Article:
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Keeping your houseplant investment healthy

Pink moth orchid (Phalaenopsis)

People love houseplants. They bring live greenery into homes, offices and classrooms. Plants add color, sometimes fragrance and connect us to nature. Some are said to improve air quality. There is even a new term, “plant parent,” to describe how people feel connected to their plants emotionally.

Many times, I have fielded questions from the distraught houseplant owner afraid they have killed (or are killing) a favorite houseplant.

Houseplants are part of our economy

The Consumer Houseplant Purchasing Report 2021 says that people will spend anywhere from $20.40 (“a bargain”) to $37.70 (“getting expensive”) on a small flowering plant, the most commonly purchased houseplant.

According to the report, plant owners range in age, gender and geographic location, and most people own 1 to 5 plants.

The research team reported people spent 31% more time caring for their houseplants in 2020 than they did in 2019 and plan to continue this trend going forward.

Clearly people spend a lot of time and money on houseplants, and keeping them healthy and alive is important economically as well as emotionally.

So how can you protect your investment?

Don’t make assumptions about how plants grow. We take time to learn how to operate appliances, maintain cars, use tools, even launder clothes. Take the same approach with houseplants. Learn about plants’ native habitats and growing requirements.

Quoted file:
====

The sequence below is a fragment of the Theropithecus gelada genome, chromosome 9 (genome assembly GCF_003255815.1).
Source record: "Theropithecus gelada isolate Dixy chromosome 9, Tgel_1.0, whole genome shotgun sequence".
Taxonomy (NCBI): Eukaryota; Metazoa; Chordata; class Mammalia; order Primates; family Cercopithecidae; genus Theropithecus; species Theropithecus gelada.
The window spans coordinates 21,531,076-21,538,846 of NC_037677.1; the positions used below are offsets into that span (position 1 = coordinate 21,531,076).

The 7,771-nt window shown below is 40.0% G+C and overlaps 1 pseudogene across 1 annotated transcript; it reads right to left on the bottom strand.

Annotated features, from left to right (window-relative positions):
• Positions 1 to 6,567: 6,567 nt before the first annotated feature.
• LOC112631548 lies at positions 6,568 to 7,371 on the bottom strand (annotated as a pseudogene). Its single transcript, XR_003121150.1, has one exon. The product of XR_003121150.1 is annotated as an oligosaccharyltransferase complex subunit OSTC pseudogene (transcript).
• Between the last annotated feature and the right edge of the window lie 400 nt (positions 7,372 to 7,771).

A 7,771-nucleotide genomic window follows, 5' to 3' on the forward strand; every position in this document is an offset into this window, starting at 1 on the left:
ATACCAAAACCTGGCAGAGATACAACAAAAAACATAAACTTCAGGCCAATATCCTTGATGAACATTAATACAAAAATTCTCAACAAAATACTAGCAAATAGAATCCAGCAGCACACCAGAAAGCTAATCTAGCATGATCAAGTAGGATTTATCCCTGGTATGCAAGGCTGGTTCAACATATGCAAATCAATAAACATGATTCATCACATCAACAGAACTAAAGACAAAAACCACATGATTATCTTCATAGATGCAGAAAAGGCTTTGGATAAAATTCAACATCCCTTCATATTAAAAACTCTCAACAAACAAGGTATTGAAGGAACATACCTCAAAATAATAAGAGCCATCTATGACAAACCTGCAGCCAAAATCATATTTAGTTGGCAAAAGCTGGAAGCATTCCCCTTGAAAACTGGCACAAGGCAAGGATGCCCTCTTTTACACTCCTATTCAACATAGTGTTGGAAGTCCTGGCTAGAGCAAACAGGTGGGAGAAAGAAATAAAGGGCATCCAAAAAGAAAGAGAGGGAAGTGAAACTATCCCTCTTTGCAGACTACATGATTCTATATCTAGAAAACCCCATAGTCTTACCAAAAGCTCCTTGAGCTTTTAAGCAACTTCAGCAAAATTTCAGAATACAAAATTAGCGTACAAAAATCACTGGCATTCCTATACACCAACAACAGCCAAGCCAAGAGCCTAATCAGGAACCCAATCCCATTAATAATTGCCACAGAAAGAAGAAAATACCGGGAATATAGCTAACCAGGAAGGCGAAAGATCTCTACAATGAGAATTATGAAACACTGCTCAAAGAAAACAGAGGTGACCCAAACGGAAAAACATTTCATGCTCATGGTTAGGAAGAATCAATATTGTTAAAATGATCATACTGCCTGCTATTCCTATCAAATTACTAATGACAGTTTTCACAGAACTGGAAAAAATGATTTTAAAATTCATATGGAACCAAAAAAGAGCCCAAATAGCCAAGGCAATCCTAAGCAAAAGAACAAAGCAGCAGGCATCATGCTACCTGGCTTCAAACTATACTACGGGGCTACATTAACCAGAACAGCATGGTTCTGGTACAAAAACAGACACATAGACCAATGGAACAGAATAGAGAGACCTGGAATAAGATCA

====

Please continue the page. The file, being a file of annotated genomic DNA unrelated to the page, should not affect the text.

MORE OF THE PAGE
Here’s an example. Moth orchids (Phalaenopsis) are plentiful in the market. They can be purchased at garden centers, big box stores, home stores, even grocery stores. They are long-lived, exotic beauties that make a great addition to your home or a gift for someone special. Most cost around $15 to $25.

Moth orchids are epiphytes, a plant that grows on another plant but is not parasitic. In nature, they cling to other plants like shade trees with their thick air roots and take up moisture and nutrients from the plant surface, rain and air. Knowing that a moth orchid naturally grows with its roots out in the air helps explain why moth orchids should dry out between waterings vs. being constantly wet. It also helps to explain why we grow them in a soil-less bark mix, not in potting soil, and why those crazy silver-green roots grow up and out into the air.

  • When watering a moth orchid, simulate how it naturally gets moisture by setting it in a sink and drenching it with a solution of untreated water plus orchid fertilizer.
  • Allow the plant to drain before placing it back in its growing location.  

Taking the time to learn about how your houseplants grow saves dollars and makes sense. Invest time into learning about your plant.

Julie Weisenhorn is an Extension horticulture educator. 

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